What’s At Stake In NCAA Lawsuit? Schools “Might Cease Playing Division I Or Football Bowl Subdivision Sports”
March 15th, 2013 11:02 AM║ Posted By: Mike Mitchell ║ Permalink
║ Schools: Alabama, Arkansas, Auburn, Florida, Georgia, Kentucky, LSU, Mississippi State, Missouri, Ole Miss, South Carolina, Tennessee, Texas A&M, Vanderbilt
Tags: California State University, Football Bowl Subdivision, NCAA, Wake Forest
A federal-court filing on Thursday revealed just how big the stakes are and what college officials fear could be the end of certain athletic programs at some schools, including football, at the FBS level.
Specifically, should college football and men’s basketball players be paid? Here’s what Texas A.D. Deloss Dodds and women’s A.D. Christine Plonsky had to say in the filing:
Texas “has no interest in a model that would force us to professionalize two sports to the detriment of the balance of the athletics department’s sports, fitness and educational programs.”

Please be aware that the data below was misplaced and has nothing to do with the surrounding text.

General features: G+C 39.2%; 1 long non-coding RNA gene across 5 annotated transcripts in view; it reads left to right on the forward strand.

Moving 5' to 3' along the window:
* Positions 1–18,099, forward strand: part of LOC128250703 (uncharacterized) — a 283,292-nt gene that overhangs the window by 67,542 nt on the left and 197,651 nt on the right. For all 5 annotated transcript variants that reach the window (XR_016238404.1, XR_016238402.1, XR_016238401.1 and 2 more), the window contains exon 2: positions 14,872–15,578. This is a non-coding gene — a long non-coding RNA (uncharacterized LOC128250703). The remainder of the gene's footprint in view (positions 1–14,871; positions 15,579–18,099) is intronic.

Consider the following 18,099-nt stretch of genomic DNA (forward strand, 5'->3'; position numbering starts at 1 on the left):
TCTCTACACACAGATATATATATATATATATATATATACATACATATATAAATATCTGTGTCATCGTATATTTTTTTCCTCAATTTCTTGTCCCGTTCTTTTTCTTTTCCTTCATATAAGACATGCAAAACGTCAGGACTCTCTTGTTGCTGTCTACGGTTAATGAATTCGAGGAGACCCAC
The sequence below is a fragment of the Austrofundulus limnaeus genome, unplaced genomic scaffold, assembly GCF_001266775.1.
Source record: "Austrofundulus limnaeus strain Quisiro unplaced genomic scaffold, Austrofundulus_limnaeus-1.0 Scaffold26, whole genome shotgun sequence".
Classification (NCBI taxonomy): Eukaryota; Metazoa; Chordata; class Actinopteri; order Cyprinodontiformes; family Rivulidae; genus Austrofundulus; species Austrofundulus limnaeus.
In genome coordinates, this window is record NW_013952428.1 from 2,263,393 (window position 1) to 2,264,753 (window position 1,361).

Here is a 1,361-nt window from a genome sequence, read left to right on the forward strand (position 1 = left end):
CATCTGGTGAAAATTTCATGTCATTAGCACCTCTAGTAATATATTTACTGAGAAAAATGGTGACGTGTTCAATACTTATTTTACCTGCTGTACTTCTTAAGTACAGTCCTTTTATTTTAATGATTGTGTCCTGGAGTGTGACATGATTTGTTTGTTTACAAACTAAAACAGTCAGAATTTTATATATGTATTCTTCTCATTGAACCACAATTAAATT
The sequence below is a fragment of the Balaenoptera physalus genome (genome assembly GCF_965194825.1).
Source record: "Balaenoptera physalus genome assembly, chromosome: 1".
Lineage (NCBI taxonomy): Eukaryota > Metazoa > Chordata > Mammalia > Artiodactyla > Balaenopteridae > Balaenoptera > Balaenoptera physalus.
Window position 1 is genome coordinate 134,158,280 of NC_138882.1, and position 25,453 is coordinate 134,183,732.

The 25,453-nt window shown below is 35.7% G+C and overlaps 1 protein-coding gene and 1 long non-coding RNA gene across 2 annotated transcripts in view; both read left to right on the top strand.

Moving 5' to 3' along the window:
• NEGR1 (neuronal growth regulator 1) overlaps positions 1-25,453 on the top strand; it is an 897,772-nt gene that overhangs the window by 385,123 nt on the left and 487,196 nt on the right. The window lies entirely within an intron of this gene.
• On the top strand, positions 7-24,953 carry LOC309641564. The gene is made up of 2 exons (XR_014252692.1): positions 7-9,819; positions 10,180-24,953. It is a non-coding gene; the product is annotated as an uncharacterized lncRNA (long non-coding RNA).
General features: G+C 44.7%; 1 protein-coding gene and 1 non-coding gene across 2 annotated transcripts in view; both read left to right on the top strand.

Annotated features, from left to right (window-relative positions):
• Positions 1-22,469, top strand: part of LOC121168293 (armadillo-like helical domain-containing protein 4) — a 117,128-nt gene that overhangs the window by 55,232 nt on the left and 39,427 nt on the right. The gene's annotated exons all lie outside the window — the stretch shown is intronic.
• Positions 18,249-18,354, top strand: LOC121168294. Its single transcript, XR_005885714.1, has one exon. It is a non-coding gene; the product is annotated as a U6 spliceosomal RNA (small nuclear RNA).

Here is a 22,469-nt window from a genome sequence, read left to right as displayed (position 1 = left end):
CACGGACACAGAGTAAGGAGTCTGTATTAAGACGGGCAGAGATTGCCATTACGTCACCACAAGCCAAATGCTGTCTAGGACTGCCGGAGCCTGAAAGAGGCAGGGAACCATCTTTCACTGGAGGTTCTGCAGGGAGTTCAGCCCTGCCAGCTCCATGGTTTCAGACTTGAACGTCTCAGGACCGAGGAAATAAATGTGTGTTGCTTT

Wake Forest University president Nathan Hatch went even further.
The school ”might cease playing Division I or Football Bowl Subdivision sports entirely if pay-for-play became a reality…
“Instituting a pay-for-play model, even if the payments are deferred to after graduation would change the nature of the relationship Wake Forest has with its football and men’s basketball student-athletes. It would, essentially, turn those teams into professional squads. That would not be acceptable to Wake Forest.”
One issue that has university officials worried – Title IX and gender equity concerns. California State University system chancellor Timothy White included this in his statement:
“Paying male athletes for their participation in sports would seriously undermine the objectives of Title IX and CSU’s ability to remain in Title IX compliance.”
These filings come as a result of a judge’s ruling in January allowed plaintiff’s lawyers to proceed with efforts to have the case certified as a class-action. The suit, initially filed against the NCAA and video-game maker Electronic Arts back in 2009, contends that, among other issues, defendants violated anti-trust law by conspiring to fix at zero the amount of compensation athletes can receive for the use of their names, images and likenesses in products or media while they are in school.
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